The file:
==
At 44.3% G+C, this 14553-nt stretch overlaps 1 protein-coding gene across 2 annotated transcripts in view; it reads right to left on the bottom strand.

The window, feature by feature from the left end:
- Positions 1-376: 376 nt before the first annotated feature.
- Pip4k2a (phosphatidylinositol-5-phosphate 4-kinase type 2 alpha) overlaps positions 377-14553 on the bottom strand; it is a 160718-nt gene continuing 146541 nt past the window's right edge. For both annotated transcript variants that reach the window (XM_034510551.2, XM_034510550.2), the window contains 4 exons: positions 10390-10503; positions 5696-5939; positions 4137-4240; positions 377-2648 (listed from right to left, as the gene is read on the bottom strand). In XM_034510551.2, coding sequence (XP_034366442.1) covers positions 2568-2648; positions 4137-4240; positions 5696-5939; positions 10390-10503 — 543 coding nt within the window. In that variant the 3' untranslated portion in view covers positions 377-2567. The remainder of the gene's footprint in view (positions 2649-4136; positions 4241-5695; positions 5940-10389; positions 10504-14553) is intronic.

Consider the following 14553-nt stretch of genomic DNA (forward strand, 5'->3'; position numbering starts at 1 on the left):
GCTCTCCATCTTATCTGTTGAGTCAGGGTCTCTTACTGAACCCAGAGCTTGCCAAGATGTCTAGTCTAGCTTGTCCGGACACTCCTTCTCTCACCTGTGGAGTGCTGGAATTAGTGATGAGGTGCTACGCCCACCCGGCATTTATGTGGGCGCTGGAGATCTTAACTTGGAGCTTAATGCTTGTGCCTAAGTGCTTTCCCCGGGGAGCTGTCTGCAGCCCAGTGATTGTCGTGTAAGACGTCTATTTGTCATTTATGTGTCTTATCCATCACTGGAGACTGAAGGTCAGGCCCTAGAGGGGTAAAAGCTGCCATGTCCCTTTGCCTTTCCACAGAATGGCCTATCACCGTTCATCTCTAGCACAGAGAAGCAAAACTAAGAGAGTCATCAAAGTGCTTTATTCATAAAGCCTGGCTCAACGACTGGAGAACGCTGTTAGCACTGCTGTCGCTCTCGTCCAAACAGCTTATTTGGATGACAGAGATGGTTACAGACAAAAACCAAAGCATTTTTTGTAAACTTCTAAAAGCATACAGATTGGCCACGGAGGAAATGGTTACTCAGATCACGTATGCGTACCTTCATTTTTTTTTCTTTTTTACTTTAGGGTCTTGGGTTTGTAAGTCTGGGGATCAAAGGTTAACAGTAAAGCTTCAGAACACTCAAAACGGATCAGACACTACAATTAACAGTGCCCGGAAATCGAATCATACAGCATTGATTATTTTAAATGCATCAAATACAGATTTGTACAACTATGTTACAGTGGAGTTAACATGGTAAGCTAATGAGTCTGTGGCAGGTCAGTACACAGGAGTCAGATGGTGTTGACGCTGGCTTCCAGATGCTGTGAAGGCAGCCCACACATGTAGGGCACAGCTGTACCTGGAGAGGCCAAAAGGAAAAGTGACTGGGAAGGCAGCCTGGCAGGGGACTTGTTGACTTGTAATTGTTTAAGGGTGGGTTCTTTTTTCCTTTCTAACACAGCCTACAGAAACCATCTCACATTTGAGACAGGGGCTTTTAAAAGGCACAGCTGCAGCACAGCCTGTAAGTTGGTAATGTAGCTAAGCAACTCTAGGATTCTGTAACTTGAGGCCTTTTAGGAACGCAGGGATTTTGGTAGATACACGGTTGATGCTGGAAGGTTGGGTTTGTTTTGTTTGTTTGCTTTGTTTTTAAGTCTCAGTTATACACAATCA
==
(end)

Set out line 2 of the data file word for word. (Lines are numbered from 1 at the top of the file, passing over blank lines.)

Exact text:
The window, feature by feature from the left end: